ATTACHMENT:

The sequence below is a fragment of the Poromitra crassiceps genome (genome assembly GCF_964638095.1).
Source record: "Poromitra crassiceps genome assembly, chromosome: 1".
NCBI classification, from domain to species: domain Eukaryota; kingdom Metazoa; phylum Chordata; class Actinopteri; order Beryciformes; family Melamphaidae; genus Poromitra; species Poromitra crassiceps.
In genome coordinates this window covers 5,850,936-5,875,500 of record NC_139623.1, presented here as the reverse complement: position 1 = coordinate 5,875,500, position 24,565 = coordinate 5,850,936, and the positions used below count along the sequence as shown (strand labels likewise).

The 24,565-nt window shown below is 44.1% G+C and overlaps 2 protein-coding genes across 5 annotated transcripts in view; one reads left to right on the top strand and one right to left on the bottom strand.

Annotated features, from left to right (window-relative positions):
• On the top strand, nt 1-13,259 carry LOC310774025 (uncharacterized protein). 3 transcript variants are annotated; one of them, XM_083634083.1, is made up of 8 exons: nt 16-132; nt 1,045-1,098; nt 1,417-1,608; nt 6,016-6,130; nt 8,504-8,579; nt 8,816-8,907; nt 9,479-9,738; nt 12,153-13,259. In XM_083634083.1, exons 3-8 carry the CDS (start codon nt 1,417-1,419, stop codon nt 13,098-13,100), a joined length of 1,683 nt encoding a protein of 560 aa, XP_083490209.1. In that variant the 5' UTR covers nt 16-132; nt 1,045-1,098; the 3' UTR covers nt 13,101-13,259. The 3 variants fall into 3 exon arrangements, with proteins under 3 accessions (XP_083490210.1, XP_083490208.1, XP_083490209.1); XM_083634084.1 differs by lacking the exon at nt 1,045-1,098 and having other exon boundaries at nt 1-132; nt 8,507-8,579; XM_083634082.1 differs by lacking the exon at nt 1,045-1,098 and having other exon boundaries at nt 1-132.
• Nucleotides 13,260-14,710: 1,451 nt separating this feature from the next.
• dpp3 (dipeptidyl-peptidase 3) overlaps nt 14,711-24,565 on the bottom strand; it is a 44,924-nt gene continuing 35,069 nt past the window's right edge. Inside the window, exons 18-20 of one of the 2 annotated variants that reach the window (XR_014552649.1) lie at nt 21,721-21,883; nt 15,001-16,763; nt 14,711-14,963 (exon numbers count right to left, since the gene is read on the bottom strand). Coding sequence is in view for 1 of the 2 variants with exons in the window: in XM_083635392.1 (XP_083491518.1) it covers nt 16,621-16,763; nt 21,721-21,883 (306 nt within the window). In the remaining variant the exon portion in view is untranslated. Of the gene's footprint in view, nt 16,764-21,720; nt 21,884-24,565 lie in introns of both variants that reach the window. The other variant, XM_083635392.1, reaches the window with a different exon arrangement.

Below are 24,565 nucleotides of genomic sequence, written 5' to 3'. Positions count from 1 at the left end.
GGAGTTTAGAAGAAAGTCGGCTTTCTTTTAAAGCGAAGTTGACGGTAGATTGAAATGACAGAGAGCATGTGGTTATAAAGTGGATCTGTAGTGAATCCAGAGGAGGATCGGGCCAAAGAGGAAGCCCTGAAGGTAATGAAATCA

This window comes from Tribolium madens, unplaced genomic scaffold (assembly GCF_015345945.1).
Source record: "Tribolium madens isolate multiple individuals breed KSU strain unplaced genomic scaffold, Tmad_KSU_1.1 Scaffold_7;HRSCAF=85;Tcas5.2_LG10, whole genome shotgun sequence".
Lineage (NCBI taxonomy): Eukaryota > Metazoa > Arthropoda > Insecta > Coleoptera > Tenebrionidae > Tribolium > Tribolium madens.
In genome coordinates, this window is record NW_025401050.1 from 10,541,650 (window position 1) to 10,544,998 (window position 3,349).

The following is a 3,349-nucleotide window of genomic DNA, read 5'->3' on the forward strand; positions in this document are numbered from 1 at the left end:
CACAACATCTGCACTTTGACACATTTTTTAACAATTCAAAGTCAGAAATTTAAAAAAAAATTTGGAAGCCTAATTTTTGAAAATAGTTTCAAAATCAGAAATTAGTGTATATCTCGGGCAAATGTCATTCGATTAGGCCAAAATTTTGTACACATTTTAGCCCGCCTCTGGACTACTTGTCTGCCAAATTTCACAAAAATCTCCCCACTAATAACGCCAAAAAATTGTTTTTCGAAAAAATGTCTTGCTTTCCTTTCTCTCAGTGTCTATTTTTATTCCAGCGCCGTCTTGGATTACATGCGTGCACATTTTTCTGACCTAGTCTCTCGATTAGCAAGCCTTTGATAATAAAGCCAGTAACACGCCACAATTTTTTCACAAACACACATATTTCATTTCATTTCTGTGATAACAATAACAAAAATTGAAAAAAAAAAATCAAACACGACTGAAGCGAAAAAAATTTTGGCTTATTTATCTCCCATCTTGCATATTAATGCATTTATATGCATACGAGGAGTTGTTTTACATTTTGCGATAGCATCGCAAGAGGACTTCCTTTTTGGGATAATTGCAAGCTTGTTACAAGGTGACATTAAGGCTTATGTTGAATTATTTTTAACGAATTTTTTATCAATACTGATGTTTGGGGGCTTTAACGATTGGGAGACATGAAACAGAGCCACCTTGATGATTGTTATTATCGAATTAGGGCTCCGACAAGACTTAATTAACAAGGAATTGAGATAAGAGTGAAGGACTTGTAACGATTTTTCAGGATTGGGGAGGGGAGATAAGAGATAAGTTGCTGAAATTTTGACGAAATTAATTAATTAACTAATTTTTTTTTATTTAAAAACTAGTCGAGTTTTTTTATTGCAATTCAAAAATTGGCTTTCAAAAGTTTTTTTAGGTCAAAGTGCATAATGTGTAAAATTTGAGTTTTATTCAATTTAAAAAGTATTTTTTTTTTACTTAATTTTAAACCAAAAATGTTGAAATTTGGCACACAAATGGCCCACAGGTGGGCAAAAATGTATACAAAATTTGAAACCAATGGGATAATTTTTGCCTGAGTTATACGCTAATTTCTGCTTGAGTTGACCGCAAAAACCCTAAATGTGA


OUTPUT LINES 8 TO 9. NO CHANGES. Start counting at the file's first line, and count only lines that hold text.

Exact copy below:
• Nucleotides 13,260-14,710: 1,451 nt separating this feature from the next.
• dpp3 (dipeptidyl-peptidase 3) overlaps nt 14,711-24,565 on the bottom strand; it is a 44,924-nt gene continuing 35,069 nt past the window's right edge. Inside the window, exons 18-20 of one of the 2 annotated variants that reach the window (XR_014552649.1) lie at nt 21,721-21,883; nt 15,001-16,763; nt 14,711-14,963 (exon numbers count right to left, since the gene is read on the bottom strand). Coding sequence is in view for 1 of the 2 variants with exons in the window: in XM_083635392.1 (XP_083491518.1) it covers nt 16,621-16,763; nt 21,721-21,883 (306 nt within the window). In the remaining variant the exon portion in view is untranslated. Of the gene's footprint in view, nt 16,764-21,720; nt 21,884-24,565 lie in introns of both variants that reach the window. The other variant, XM_083635392.1, reaches the window with a different exon arrangement.